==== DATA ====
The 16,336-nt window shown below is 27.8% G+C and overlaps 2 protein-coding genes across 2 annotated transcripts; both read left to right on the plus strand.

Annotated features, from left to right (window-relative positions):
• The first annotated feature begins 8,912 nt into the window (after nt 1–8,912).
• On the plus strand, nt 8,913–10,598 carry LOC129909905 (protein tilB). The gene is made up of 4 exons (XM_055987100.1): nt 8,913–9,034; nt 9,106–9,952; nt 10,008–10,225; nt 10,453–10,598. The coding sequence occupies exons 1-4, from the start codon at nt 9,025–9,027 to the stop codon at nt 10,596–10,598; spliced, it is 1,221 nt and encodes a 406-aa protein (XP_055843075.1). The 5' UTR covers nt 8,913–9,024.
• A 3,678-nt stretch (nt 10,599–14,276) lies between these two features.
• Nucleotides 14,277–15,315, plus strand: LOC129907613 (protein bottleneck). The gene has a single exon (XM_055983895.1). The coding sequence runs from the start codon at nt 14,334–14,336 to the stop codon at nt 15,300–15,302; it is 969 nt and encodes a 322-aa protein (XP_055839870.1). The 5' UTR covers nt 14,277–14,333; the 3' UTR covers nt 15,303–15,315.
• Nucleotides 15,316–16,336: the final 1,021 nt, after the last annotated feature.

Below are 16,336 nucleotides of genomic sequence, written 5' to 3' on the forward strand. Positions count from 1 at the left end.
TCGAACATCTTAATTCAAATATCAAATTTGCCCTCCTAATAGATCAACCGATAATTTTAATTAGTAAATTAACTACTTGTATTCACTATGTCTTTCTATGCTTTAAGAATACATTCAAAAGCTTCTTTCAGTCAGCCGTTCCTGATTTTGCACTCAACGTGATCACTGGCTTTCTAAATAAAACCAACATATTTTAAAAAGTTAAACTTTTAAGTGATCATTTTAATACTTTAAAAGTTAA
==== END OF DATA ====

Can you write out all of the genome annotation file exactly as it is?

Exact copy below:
The 16,336-nt window shown below is 27.8% G+C and overlaps 2 protein-coding genes across 2 annotated transcripts; both read left to right on the plus strand.

Annotated features, from left to right (window-relative positions):
• The first annotated feature begins 8,912 nt into the window (after nt 1–8,912).
• On the plus strand, nt 8,913–10,598 carry LOC129909905 (protein tilB). The gene is made up of 4 exons (XM_055987100.1): nt 8,913–9,034; nt 9,106–9,952; nt 10,008–10,225; nt 10,453–10,598. The coding sequence occupies exons 1-4, from the start codon at nt 9,025–9,027 to the stop codon at nt 10,596–10,598; spliced, it is 1,221 nt and encodes a 406-aa protein (XP_055843075.1). The 5' UTR covers nt 8,913–9,024.
• A 3,678-nt stretch (nt 10,599–14,276) lies between these two features.
• Nucleotides 14,277–15,315, plus strand: LOC129907613 (protein bottleneck). The gene has a single exon (XM_055983895.1). The coding sequence runs from the start codon at nt 14,334–14,336 to the stop codon at nt 15,300–15,302; it is 969 nt and encodes a 322-aa protein (XP_055839870.1). The 5' UTR covers nt 14,277–14,333; the 3' UTR covers nt 15,303–15,315.
• Nucleotides 15,316–16,336: the final 1,021 nt, after the last annotated feature.

Below are 16,336 nucleotides of genomic sequence, written 5' to 3' on the forward strand. Positions count from 1 at the left end.
TCGAACATCTTAATTCAAATATCAAATTTGCCCTCCTAATAGATCAACCGATAATTTTAATTAGTAAATTAACTACTTGTATTCACTATGTCTTTCTATGCTTTAAGAATACATTCAAAAGCTTCTTTCAGTCAGCCGTTCCTGATTTTGCACTCAACGTGATCACTGGCTTTCTAAATAAAACCAACATATTTTAAAAAGTTAAACTTTTAAGTGATCATTTTAATACTTTAAAAGTTAA